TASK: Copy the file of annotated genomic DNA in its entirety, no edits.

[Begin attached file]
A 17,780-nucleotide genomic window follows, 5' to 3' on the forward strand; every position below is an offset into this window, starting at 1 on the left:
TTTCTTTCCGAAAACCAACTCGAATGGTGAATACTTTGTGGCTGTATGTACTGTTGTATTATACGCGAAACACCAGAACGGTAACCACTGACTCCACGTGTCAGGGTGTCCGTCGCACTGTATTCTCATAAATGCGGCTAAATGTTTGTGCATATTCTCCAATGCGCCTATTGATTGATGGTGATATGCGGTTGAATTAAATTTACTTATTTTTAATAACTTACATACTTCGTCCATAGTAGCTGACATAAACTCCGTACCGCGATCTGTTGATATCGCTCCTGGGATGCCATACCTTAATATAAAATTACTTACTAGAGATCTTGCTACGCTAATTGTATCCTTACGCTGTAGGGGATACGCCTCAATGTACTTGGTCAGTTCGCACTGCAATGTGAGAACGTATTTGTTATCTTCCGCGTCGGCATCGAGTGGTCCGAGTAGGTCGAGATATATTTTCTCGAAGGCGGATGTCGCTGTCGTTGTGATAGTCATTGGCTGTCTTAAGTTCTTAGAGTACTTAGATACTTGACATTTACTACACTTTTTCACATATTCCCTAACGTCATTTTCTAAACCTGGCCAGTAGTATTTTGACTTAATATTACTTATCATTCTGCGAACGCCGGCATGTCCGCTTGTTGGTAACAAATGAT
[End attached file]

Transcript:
A 17,780-nucleotide genomic window follows, 5' to 3' on the forward strand; every position below is an offset into this window, starting at 1 on the left:
TTTCTTTCCGAAAACCAACTCGAATGGTGAATACTTTGTGGCTGTATGTACTGTTGTATTATACGCGAAACACCAGAACGGTAACCACTGACTCCACGTGTCAGGGTGTCCGTCGCACTGTATTCTCATAAATGCGGCTAAATGTTTGTGCATATTCTCCAATGCGCCTATTGATTGATGGTGATATGCGGTTGAATTAAATTTACTTATTTTTAATAACTTACATACTTCGTCCATAGTAGCTGACATAAACTCCGTACCGCGATCTGTTGATATCGCTCCTGGGATGCCATACCTTAATATAAAATTACTTACTAGAGATCTTGCTACGCTAATTGTATCCTTACGCTGTAGGGGATACGCCTCAATGTACTTGGTCAGTTCGCACTGCAATGTGAGAACGTATTTGTTATCTTCCGCGTCGGCATCGAGTGGTCCGAGTAGGTCGAGATATATTTTCTCGAAGGCGGATGTCGCTGTCGTTGTGATAGTCATTGGCTGTCTTAAGTTCTTAGAGTACTTAGATACTTGACATTTACTACACTTTTTCACATATTCCCTAACGTCATTTTCTAAACCTGGCCAGTAGTATTTTGACTTAATATTACTTATCATTCTGCGAACGCCGGCATGTCCGCTTGTTGGTAACAAATGAT